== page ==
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I never really considered myself much of a big traveler in comparison to others, but with the number of trips that I have planned for work, pleasure, and seeing family piling up this year, I think I’m finally passing into that territory. I love traveling, but it can be sure to take the wind out of your sails with jet lag, time spent in airports or cars, and especially time spent planning food if you’re on a healing diet! Even just one trip on a healing diet can be a huge undertaking. Having traveled a ton both domestically and itnernationally (both to Europe and Asia) since I’ve gone paleo and modified autoimmune protocol to keep with my Hashimoto’s and gut health, I’ve had to become an expert on travel food to stay happy on the road, which is why I’m happy to share this AIP/ paleo travel food guide!

Though it may be a lot of effort to plan this far ahead, it’s 100% worth it. Folks often ask me if I “take a break from my diet” on the road, and the answer is “no”. It’s not a diet to keep me looking a certain way… it’s a lifestyle to keep me healthy, happy, and thriving. My intolerances and reactions don’t take a vacation, and though it may seem fun to throw caution to the wind and eat whatever, the reactions are not worth it. I’d much rather have a great time traveling with my own food than eat whatever I come across and feel sick. We all have our own priorities, but feeling well is worth the effort!

Like I said, I’ve traveled a lot since I’ve gone AIP/ Paleo. I’ve been on trips where I’ve had a full kitchen, trips where I’ve been overseas and had no fridge or kitchen, trips where I’ve been able to eat out, and trips where I’ve eaten 100% out of my suitcase. Every trips is different, but here are my best tips…

Paleo/ AIP Travel Food Tips

Food Check List

Paleo & AIP Travel Food Guide & Checklist

Fruits & Vegetables

  • Fresh sliced carrots
  • Fresh celery
  • Fresh greens like bagged arugula or herbs (keep cold with ice packs)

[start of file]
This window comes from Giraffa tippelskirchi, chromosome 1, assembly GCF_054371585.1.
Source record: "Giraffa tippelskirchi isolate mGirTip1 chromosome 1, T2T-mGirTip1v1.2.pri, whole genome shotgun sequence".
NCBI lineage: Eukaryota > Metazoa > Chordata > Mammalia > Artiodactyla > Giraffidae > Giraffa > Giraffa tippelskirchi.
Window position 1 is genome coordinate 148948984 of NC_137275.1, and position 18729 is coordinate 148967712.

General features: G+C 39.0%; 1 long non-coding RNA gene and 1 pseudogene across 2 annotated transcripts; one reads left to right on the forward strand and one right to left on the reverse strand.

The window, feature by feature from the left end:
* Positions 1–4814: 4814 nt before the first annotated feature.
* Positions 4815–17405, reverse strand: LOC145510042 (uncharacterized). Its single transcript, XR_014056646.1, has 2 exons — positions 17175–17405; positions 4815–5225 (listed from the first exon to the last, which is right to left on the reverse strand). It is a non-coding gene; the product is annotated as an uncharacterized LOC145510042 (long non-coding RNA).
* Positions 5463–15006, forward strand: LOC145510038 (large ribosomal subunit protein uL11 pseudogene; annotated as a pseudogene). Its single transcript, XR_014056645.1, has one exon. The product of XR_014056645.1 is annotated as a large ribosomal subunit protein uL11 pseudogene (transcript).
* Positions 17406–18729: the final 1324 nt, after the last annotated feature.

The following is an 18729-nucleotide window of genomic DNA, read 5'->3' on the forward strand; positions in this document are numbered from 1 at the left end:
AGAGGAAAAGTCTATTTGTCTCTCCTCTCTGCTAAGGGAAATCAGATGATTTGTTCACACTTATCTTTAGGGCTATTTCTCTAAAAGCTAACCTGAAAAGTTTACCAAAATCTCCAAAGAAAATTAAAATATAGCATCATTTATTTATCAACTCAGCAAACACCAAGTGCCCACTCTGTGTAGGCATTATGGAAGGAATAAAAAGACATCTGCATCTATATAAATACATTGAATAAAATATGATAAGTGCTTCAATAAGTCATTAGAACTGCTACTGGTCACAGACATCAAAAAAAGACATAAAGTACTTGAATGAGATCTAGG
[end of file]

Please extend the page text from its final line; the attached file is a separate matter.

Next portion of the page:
• Baby food with no additives (perfect for when you don’t have a fridge)
  • Seasnax seaweed packs
  • Vital proteins collagen veggie blend





  • Digestive Enzymes
  • Betaine HCL (for stomach acid production)
  • Activated charcoal (great for if you get an upset stomach)


When it comes to food, I always bring more than I think I’ll need. When I went to Indonesia for a business, I wound up bringing back a ton of food with me that I didn’t eat because I was so jet lagged that my appetite was a mess, but I was happy to have too much food than not enough considering I didn’t get to eat out or go to a grocery store once!

Meal Ideas

Sit down meal with a cooking device (stove, or travel crackpot)

Carrot & bone broth soup cooked in the crockpot with a side salad of arugula, cilantro, proscuttio and olive oil.

Simple salad

Fresh greens and herbs, travel olive oil, sardines, and sea snax.

On the go

Homemade beef jerky, plantains chips, and baby food. Perfect for a picnic lunch!

Throw in you purse essentials

I love having some vital proteins, tea, epic bars, ghee on the go, and baby food just in my purse at all times in case I get hungry!

Lodging & Eating Out Tips

1. Always “try” to get a full kitchen

Yes, if you can get a full kitchen, that’s always the most ideal situation. That way, you can pack less food and have more fresh meals during your stay. Air B n B is always a good option for finding a suitable kitchen, but many hotels also come with full kitchens!

2. If you can’t get a kitchen, bring a travel cooler and mini cooking device

Truth is, you can’t always get a full kitchen. I’ve been on many trips where I haven’t had one and have wound up just fine. If you don’t have a kitchen bring a mini cooking device to warm up your food and a travel cooler to keep it cold. Hotel always have ice to top off your cooler!

My mini crockpot is a lifesaver! I eat a lot of bone broth, and soup, so it’s perfect for heating up frozen soups. The hot logic oven is also a good one to have!

3. For eating out, be wary of cross contamination, oils and additives.

With eating out, I’m always overly cautious, but I never regret it. Even if a menu item says “gluten free”, that doesn’t mean that it wasn’t cross contaminated, or cooked in something like canola oil. As someone who has worked in a lot of restaurants in my past, I know from experience that most places aren’t overly cautious or really even that educated on how to avoid cross contamination. Don’t throw caution to the wind just because something seems promising enough… ask questions, and stay cautious.

4. Do your research for good restaurants.

Great restaurants that are safe to eat at do exist, you just have to do some research! I’ve been able to eat out at awesome spots like Mission Heirloom in Berkely, CA, and Picnik in Austin, TX and I’ve loved every second of it. Eileen at Phoenix Helix wrote an amazing paleo restaurants guide that’s great to reference! Do your research, and call ahead, and you may be surprised at what’s out there.

5. When in doubt, order a mostly raw meal and layer on your own food to bulk it up.

Whenever I’m iffy about cross contamination and mystery oils, I always order a mostly raw meal and then layer on with food in my purse! An example of that may be that I’ll order a plain salad and add on my own olive oil and epic bar! Easy peasy.

6. Don’t stress… just prepare as much as you can and have fun!

Don’t sweat the small stuff. We all make mistakes, and it’s not the end of the world if you slip up. Just prepare as much as you can, and have fun!

 Paleo & AIP Travel Food Guide & Checklist